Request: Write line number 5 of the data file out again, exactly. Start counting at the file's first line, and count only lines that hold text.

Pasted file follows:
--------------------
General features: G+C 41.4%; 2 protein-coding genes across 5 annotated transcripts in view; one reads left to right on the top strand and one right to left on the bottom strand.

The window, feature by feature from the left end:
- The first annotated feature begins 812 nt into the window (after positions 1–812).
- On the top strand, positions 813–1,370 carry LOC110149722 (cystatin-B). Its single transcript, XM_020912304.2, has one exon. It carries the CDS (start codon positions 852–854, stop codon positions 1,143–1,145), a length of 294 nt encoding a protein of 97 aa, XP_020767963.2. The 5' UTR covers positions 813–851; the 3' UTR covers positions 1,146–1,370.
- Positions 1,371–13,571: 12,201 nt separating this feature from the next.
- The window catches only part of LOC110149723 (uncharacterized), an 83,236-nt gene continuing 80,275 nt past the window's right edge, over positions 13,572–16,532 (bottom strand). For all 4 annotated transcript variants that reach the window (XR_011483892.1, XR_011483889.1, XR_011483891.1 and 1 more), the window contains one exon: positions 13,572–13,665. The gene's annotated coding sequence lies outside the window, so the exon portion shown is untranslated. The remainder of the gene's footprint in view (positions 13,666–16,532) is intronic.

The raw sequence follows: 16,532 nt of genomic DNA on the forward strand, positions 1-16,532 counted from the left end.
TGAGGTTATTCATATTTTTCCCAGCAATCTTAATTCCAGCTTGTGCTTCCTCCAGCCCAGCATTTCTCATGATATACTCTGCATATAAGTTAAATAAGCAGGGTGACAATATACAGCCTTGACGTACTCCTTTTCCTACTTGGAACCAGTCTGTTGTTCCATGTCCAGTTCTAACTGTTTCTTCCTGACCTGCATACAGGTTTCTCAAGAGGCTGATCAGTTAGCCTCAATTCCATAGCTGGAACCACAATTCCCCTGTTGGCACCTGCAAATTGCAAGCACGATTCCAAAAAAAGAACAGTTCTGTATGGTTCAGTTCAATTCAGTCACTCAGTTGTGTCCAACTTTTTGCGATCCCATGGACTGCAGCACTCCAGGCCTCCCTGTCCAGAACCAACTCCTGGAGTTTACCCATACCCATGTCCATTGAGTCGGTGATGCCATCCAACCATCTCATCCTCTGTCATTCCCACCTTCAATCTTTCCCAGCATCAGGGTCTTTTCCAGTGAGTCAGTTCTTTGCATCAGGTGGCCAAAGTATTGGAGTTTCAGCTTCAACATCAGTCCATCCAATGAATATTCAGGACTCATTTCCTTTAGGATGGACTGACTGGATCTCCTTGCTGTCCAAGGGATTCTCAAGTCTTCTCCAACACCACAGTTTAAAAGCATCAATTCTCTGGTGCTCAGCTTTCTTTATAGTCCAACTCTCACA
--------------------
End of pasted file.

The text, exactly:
- Positions 1,371–13,571: 12,201 nt separating this feature from the next.